The Sims, the electronic dollhouse game from Electronic Arts (EA), has been LGBT-friendly since its very beginning, when the first game treated same-sex relationships just like any other relationship. Its sense of inclusion has only grown since then; in 2016, a free update to The Sims 4 let you create genderqueer Sims. But that progressive outlook isn’t appreciated in seven countries which have just banned the game’s mobile version, The Sims FreePlay. Though EA says the Sims ban is due to “regional differences,” the seven countries that have banned the game all have homophobic laws, so it’s not a stretch to assume the game’s queer content is the reason.
On June 20, a representative from Electronic Arts announced the Sims ban. Starting July 5, fans in China, Saudi Arabia, the United Arab Emirates, Oman, Kuwait, Qatar and Egypt will be unable to download The Sims FreePlay. Players who’ve already downloaded the game will be able to keep playing, but they won’t receive updates nor be able to make in-game purchases.
Though EA’s statement only refers to “regional standards,” the first paragraph mentions diversity: “We’ve always been proud that our in-game experiences embrace values as broad and diverse as our incredible Sims community. This has been important to us, as we know it is to you.” Given that, it’s not hard to assume that it’s the LGBT content that’s causing the problem.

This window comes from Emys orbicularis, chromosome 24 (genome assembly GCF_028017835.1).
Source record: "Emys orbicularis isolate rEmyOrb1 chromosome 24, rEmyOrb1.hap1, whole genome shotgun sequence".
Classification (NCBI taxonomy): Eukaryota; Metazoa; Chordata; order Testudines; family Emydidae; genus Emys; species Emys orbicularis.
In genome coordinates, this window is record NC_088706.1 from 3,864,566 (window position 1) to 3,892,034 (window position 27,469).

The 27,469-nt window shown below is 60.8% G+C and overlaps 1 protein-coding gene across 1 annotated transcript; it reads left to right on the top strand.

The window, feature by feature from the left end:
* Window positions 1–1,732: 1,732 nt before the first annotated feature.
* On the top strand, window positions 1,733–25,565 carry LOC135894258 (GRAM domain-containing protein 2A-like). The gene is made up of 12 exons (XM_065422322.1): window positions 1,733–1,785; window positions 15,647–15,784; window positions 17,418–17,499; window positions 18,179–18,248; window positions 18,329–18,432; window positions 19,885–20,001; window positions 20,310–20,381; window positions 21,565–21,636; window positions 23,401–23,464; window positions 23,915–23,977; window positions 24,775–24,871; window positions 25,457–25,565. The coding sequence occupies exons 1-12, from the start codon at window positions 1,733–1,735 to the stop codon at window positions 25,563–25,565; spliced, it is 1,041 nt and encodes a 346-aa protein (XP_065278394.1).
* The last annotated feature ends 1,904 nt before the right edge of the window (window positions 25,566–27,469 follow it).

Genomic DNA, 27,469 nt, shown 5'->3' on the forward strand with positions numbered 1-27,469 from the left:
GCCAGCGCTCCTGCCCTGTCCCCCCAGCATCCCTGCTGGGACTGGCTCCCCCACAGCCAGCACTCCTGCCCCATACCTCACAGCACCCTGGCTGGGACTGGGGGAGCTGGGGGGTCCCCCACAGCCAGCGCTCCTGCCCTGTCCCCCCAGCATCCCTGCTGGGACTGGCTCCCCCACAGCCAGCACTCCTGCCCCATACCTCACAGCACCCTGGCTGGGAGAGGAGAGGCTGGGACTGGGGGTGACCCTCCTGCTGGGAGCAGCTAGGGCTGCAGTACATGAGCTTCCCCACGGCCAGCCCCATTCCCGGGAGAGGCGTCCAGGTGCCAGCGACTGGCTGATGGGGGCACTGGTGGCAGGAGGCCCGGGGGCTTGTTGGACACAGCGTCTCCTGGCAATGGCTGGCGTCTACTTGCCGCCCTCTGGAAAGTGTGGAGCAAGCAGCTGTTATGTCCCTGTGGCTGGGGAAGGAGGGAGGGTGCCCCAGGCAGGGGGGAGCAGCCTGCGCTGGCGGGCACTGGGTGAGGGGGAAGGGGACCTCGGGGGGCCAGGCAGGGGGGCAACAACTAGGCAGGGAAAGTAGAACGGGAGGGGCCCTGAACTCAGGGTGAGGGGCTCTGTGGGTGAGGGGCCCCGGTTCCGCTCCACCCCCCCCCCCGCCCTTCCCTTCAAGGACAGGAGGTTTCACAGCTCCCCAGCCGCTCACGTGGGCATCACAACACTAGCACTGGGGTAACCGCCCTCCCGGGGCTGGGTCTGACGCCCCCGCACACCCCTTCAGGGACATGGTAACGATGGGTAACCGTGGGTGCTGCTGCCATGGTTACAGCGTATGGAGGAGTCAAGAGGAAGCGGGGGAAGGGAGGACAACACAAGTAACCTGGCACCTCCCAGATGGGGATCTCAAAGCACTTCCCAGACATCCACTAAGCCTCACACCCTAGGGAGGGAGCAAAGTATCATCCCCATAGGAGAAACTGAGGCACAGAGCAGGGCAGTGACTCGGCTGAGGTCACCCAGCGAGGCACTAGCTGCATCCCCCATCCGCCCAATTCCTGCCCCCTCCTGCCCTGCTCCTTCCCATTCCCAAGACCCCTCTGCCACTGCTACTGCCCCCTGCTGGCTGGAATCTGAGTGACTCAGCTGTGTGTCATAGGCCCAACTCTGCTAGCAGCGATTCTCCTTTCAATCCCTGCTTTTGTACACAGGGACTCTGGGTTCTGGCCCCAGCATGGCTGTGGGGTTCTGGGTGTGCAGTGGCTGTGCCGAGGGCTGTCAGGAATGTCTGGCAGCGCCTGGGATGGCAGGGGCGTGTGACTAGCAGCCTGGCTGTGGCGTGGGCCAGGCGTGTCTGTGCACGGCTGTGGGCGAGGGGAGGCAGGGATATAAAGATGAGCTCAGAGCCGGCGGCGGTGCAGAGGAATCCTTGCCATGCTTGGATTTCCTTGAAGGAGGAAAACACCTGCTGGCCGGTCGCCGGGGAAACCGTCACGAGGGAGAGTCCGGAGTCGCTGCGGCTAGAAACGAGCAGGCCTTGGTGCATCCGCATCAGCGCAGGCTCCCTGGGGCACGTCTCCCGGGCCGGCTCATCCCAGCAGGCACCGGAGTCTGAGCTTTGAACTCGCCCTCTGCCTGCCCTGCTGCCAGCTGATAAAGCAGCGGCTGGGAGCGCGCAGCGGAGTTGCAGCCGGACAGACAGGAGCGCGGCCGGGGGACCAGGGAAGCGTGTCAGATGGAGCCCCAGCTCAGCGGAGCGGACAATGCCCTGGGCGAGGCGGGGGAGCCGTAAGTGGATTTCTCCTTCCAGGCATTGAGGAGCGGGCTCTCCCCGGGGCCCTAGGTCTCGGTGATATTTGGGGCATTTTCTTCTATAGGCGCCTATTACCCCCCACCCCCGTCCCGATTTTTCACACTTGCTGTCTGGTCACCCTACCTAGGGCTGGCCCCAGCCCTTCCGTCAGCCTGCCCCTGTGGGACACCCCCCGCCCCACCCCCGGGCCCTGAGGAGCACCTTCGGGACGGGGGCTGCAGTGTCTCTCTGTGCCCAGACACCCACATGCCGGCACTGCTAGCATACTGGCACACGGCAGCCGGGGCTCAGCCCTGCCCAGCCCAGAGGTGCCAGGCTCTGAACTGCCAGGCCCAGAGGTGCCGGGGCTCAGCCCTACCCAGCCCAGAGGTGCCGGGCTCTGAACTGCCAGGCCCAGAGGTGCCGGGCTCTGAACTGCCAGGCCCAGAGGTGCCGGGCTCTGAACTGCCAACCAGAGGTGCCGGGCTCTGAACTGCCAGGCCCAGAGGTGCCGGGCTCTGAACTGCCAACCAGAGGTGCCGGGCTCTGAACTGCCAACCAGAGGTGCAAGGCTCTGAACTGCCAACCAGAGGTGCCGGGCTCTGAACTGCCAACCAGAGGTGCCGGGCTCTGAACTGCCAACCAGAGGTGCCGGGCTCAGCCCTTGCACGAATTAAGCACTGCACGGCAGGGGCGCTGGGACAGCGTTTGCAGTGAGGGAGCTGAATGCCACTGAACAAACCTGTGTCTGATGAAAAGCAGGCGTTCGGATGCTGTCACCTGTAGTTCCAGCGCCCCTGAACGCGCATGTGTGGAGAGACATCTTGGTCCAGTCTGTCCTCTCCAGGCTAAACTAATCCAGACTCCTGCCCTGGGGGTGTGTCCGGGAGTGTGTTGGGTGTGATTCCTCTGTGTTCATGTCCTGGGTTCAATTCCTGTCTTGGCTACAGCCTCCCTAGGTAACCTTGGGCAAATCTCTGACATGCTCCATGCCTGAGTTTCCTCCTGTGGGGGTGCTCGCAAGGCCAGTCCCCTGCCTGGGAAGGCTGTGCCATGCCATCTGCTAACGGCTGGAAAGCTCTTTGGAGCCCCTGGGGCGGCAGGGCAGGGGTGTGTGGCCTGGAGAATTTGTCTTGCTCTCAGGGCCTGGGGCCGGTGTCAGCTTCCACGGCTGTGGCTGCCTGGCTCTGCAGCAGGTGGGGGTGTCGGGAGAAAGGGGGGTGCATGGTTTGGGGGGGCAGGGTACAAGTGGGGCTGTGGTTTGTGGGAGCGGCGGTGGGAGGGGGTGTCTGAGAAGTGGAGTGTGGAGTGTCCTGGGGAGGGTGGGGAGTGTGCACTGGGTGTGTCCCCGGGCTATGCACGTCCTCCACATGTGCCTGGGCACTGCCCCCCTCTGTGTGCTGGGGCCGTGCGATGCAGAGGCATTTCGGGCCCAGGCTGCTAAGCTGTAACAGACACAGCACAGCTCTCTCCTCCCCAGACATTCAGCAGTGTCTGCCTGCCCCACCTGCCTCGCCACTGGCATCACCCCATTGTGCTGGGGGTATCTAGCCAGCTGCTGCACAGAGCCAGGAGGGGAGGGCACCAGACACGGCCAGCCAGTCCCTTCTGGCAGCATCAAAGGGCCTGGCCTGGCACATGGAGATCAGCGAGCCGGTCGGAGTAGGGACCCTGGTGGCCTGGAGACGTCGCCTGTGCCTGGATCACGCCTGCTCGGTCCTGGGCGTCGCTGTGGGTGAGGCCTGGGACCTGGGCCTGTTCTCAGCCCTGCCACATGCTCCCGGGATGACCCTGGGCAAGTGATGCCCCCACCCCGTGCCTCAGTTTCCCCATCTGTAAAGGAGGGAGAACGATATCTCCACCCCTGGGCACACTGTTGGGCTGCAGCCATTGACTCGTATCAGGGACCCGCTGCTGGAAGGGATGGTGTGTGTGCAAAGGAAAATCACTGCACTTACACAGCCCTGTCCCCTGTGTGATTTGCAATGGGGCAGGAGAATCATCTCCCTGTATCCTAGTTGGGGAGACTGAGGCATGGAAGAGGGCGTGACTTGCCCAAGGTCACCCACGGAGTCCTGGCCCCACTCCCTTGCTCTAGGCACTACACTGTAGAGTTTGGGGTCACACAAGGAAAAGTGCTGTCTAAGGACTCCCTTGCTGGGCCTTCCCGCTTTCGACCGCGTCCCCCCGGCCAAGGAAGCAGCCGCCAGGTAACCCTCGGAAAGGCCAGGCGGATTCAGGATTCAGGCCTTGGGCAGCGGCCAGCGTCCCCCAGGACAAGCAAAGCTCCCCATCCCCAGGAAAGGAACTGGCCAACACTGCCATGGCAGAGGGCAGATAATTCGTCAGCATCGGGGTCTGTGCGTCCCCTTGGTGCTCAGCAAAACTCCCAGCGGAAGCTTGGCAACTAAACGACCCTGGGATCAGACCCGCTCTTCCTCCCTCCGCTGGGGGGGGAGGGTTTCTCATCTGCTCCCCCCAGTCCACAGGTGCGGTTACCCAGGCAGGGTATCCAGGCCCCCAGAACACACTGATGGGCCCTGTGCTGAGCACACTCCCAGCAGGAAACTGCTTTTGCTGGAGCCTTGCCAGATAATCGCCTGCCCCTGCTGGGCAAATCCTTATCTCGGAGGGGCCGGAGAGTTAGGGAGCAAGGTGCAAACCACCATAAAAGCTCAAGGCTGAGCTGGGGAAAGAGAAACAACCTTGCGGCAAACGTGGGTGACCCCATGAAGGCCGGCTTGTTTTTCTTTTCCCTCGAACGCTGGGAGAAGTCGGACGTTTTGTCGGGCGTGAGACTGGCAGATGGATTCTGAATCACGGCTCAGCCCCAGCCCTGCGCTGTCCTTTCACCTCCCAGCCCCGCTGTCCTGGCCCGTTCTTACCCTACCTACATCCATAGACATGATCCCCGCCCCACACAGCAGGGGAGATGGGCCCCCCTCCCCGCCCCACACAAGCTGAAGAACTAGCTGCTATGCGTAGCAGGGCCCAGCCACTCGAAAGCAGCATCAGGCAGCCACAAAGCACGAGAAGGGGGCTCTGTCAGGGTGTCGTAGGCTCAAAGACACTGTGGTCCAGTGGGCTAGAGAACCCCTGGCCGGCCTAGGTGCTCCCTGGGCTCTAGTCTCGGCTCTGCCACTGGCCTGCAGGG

Adding credence to this possible reason behind the Sims ban, the six Middle Eastern countries banning the game have all criminalized homosexuality. Though homosexuality has been legal since 1997 in China, there are also no laws currently protecting LGBT people from discrimination there. Not just that, but the Chinese government is cracking down on positive representations of LGBT people in media — though with increasing acceptance, there has also been backlash from citizens.
The Sims franchise also has a long history of LGBT acceptance. In addition to accepting homosexual relationships since the first game and the genderqueer update in its fourth installment, an earlier precursor of the game featured dancing muscle daddies. The 1996 game SimCopter featured an easter egg where, on certain dates, swarms of “himbos” would hug, kiss and dance on the top of buildings.